"[A] defendant may remove by showing that the nondiverse party was joined fraudulently[14] due to plaintiff's inability to establish a claim under state law against the nondiverse defendant or due to fraud in the pleading of jurisdictional facts." Id. at 774. State Farm does not urge either of those theories of improper joinder in favor of exercising jurisdiction. Instead, State Farm relies on a "third type" of improper joinder, sometimes called Tapscott misjoinder, which applies "in instances in which the claim against the diverse defendant has no real connection to the claim against the nondiverse defendant and there is no joint, several or alternative liability." See id. at 774 (citing Tapscott v. MS Dealer Serv. Corp., 77 F.3d 1353, 1360 (11th Cir. 1996), abrogated on other grounds by Cohen v. Office Depot, Inc., 204 F.3d 1069 (11th Cir. 2000)).[15]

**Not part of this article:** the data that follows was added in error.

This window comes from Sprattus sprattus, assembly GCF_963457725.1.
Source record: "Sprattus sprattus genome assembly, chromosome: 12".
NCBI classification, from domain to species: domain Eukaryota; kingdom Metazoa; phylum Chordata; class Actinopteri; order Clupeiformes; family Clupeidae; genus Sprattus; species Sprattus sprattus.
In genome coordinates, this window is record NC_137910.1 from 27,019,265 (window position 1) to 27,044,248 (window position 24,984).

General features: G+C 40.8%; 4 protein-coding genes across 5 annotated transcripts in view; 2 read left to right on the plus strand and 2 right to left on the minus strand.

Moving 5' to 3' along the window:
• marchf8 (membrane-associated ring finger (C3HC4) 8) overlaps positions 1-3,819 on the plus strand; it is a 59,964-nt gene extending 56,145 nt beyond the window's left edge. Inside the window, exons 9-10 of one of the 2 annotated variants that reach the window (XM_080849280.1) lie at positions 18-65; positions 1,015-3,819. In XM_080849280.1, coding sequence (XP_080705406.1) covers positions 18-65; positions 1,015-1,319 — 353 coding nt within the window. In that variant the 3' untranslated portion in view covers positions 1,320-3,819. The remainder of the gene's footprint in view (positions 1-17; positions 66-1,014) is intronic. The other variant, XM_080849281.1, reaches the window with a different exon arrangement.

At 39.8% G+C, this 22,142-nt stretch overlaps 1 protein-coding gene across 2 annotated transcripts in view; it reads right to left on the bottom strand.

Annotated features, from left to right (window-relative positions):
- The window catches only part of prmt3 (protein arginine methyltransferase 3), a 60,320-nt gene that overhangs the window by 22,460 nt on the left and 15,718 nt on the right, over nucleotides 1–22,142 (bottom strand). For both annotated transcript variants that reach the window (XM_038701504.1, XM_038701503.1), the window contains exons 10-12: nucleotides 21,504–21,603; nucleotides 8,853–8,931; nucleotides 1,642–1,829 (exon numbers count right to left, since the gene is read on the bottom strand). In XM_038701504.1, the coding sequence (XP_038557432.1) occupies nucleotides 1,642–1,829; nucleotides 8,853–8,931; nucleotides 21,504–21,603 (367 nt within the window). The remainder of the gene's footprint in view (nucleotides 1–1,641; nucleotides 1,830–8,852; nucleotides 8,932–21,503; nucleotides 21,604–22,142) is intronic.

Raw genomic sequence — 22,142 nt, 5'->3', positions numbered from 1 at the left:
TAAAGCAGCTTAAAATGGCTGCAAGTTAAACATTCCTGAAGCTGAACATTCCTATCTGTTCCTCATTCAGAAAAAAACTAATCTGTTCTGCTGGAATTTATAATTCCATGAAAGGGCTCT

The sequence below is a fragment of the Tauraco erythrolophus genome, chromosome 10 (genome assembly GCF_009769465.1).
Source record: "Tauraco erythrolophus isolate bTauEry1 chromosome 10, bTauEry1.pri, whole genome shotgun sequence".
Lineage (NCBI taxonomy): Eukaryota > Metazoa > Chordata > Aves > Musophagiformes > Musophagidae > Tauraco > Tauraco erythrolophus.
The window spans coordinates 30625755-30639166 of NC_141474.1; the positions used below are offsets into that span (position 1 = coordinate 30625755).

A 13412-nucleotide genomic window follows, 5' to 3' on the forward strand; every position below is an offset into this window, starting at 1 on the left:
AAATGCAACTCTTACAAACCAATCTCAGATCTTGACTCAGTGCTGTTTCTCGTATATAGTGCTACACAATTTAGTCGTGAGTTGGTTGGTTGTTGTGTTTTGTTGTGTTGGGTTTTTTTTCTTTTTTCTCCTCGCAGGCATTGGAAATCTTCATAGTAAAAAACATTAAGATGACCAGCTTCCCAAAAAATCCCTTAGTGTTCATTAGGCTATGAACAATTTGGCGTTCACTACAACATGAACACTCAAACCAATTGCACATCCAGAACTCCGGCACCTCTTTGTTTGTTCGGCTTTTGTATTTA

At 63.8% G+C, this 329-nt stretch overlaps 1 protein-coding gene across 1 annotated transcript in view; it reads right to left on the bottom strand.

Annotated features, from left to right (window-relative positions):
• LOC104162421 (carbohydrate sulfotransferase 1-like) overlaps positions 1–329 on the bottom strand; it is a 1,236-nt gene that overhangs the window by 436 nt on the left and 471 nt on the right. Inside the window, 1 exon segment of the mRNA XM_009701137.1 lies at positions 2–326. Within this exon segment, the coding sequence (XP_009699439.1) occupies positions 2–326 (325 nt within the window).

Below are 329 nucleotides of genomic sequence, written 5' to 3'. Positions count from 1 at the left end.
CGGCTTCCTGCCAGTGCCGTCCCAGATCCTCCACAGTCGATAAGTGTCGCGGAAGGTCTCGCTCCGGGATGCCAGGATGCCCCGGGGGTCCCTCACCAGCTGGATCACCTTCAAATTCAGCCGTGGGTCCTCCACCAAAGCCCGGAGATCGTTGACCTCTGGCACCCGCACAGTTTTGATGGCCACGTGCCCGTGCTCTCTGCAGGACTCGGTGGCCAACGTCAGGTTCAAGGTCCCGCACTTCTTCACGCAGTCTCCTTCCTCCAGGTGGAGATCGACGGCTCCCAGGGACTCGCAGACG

The Louisiana Code of Civil Procedure defines "cumulation of actions" as "the joinder of separate actions in the same judicial demand, whether by a single plaintiff against a single defendant, or by one or more plaintiffs against one or more defendants." La. Code Civ. Proc. art. 461.[16] A plaintiff in Louisiana state court may cumulate claims against multiple defendants if "[t]here is a community of interest between the parties joined." La. Code Civ. Proc. art. 463. "The Louisiana Fourth Circuit Court of Appeal has stated that a community of interest is present between different actions or parties, where enough factual overlap is present between the cases to make it commonsensical to litigate them together.'" J.O.B. Invs., 908 F.Supp.2d at 776 (quoting Mauberret-Lavie v. Lavie, 850 So.2d 1, 2 (La.App. 4 Cir. 2003)).